Gov. Mitch Daniels announced the appointment of Stephen Robertson as commissioner of the Department of Insurance (DOI). Robertson, who has served as DOI’s executive director since June, replaces Carol Cutter who passed away. Robertson joined DOI in 2008, first as director of the Title Insurance Division and then as deputy commissioner of the Title and Bail Bond Division.

Awards and Honors
LewisWagner has been selected to receive DRI’s Law Firm Diversity Award for 2010. The award honors a law firm that demonstrates a significant commitment to diversity not only through policies and practices, but also by civic contributions. LewisWagner is the first law firm in Indiana to receive this recognition.

Judge Gregory J. Donat of the Tippecanoe Superior Court in Lafayette has been named the 2010 recipient of the American Judicature Society’s Kathleen M. Sampson Access to Justice Award. The award recognizes Judge Donat’s leadership of efforts to improve access to justice for all people. In addition to his work in Indiana, Donat has led and contributed to national projects to enhance access to justice through specialized courts.

Julia Blackwell Gelinas, appellate practice group leader and partner at Frost Brown Todd, will be receiving the Antoinette Dakin Leach Award from the Women and the Law Division of the Indianapolis Bar Association. The award is only presented when the Division feels an appropriate candidate is worthy of the award for her professional and personal accomplishments. Gelinas practices in the area of appellate, construction, fidelity and surety and other commercial matters.

Ralph Adams, the former executive director and staff attorney of Legal Services of Maumee Valley in Fort Wayne, received the Indiana Pro Bono Commission’s Randall T. Shepard Award for excellence in pro bono. Adams is active with the Volunteer Lawyer Program of Northeast Indiana.•

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  1. Indiana's seatbelt law is not punishable as a crime. It is an infraction. Apparently some of our Circuit judges have deemed settled law inapplicable if it fails to fit their litmus test of political correctness. Extrapolating to redefine terms of behavior in a violation of immigration law to the entire body of criminal law leaves a smorgasbord of opportunity for judicial mischief.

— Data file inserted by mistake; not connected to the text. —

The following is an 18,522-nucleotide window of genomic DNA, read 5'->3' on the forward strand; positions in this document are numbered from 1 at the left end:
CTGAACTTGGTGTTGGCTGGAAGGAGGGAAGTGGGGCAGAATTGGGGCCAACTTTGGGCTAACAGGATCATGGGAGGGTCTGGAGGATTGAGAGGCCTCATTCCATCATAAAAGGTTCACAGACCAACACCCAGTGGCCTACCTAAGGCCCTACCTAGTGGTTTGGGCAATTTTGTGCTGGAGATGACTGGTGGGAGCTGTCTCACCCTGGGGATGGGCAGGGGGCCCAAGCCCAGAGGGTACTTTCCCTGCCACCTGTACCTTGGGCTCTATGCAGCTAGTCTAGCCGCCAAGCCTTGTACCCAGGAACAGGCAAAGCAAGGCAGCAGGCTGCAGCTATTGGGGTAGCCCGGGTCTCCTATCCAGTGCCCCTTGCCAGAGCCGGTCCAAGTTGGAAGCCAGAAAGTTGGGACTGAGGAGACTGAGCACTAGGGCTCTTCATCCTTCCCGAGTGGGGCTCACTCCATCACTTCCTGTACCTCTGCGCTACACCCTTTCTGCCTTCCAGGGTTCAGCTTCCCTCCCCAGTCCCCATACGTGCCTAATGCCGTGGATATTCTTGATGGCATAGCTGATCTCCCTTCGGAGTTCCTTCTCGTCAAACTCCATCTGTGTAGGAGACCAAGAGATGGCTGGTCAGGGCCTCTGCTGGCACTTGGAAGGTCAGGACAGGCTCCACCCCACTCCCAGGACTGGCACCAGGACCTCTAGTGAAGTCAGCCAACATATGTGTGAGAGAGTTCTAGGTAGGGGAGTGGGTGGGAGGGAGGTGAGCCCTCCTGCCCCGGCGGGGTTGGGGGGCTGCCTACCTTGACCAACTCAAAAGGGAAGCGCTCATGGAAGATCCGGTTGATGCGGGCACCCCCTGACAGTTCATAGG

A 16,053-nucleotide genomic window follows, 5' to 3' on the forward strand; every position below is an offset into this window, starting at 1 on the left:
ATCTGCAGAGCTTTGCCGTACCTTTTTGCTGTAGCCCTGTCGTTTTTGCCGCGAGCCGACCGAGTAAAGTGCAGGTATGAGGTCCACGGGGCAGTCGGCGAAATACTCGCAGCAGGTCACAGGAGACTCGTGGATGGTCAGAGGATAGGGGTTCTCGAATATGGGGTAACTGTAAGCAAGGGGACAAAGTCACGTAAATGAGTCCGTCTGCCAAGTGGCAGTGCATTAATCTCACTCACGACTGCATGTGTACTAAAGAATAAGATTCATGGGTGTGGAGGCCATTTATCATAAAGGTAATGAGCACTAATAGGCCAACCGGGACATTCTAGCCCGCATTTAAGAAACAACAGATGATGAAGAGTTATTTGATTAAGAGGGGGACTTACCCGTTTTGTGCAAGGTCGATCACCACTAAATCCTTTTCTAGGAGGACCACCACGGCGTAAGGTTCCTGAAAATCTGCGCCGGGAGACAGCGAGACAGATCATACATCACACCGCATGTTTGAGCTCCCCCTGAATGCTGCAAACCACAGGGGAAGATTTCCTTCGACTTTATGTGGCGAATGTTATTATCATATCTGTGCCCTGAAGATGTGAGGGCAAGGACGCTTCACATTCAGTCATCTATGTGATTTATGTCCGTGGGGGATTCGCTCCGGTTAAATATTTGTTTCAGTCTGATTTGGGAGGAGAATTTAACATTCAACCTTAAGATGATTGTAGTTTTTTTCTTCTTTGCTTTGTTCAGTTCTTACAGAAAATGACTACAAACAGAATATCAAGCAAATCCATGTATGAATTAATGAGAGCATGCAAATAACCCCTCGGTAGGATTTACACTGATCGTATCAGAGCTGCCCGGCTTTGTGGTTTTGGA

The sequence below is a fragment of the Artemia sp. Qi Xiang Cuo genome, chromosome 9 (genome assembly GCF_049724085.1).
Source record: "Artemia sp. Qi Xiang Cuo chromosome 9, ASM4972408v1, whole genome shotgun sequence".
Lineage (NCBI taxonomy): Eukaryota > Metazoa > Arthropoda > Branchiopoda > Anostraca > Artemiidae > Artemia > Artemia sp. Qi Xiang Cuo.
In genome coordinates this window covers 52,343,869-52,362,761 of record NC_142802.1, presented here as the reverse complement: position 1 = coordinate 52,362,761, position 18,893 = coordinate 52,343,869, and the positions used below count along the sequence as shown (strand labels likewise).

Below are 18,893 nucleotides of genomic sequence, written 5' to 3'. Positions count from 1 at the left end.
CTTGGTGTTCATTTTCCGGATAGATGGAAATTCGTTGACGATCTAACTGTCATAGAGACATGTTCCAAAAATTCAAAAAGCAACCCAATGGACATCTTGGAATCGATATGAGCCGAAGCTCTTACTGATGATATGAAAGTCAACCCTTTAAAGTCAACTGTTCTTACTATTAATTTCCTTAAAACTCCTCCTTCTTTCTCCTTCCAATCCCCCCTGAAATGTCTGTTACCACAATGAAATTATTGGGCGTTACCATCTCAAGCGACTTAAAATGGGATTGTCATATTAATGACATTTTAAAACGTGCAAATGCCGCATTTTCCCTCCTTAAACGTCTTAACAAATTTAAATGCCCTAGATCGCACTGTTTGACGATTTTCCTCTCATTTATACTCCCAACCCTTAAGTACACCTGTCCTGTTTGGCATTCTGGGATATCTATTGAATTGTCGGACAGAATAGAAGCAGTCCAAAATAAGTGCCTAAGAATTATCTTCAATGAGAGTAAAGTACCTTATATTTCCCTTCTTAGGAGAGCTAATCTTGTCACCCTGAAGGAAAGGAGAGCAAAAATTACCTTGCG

2. I wonder if $10 diversions for failure to wear seat belts are considered moral turpitude in federal immigration law like they are under Indiana law? Anyone know?

  3. What a fine article, thank you! I can testify firsthand and by detailed legal reports (at end of this note) as to the dire consequences of rejecting this truth from the fine article above: "The inclusion and expansion of this right [to jury] in Indiana’s Constitution is a clear reflection of our state’s intention to emphasize the importance of every Hoosier’s right to make their case in front of a jury of their peers." Over $20? Every Hoosier? Well then how about when your very vocation is on the line? How about instead of a jury of peers, one faces a bevy of political appointees, mini-czars, who care less about due process of the law than the real czars did? Instead of trial by jury, trial by ideological ordeal run by Orwellian agents? Well that is built into more than a few administrative law committees of the Ind S.Ct., and it is now being weaponized, as is revealed in articles posted at this ezine, to root out post moderns heresies like refusal to stand and pledge allegiance to all things politically correct. My career was burned at the stake for not so saluting, but I think I was just one of the early logs. Due, at least in part, to the removal of the jury from bar admission and bar discipline cases, many more fires will soon be lit. Perhaps one awaits you, dear heretic? Oh, at that Ind. article 12 plank about a remedy at law for every damage done ... ah, well, the founders evidently meant only for those damages done not by the government itself, rabid statists that they were. (Yes, that was sarcasm.) My written reports available here: Denied petition for cert (this time around): http://tinyurl.com/zdmawmw Denied petition for cert (from the 2009 denial and five year banishment): http://tinyurl.com/zcypybh Related, not written by me: Amicus brief: http://tinyurl.com/hvh7qgp

  4. Justice has finally been served. So glad that Dr. Ley can finally sleep peacefully at night knowing the truth has finally come to the surface.

  5. While this right is guaranteed by our Constitution, it has in recent years been hampered by insurance companies, i.e.; the practice of the plaintiff's own insurance company intervening in an action and filing a lien against any proceeds paid to their insured. In essence, causing an additional financial hurdle for a plaintiff to overcome at trial in terms of overall award. In a very real sense an injured party in exercise of their right to trial by jury may be the only party in a cause that would end up with zero compensation.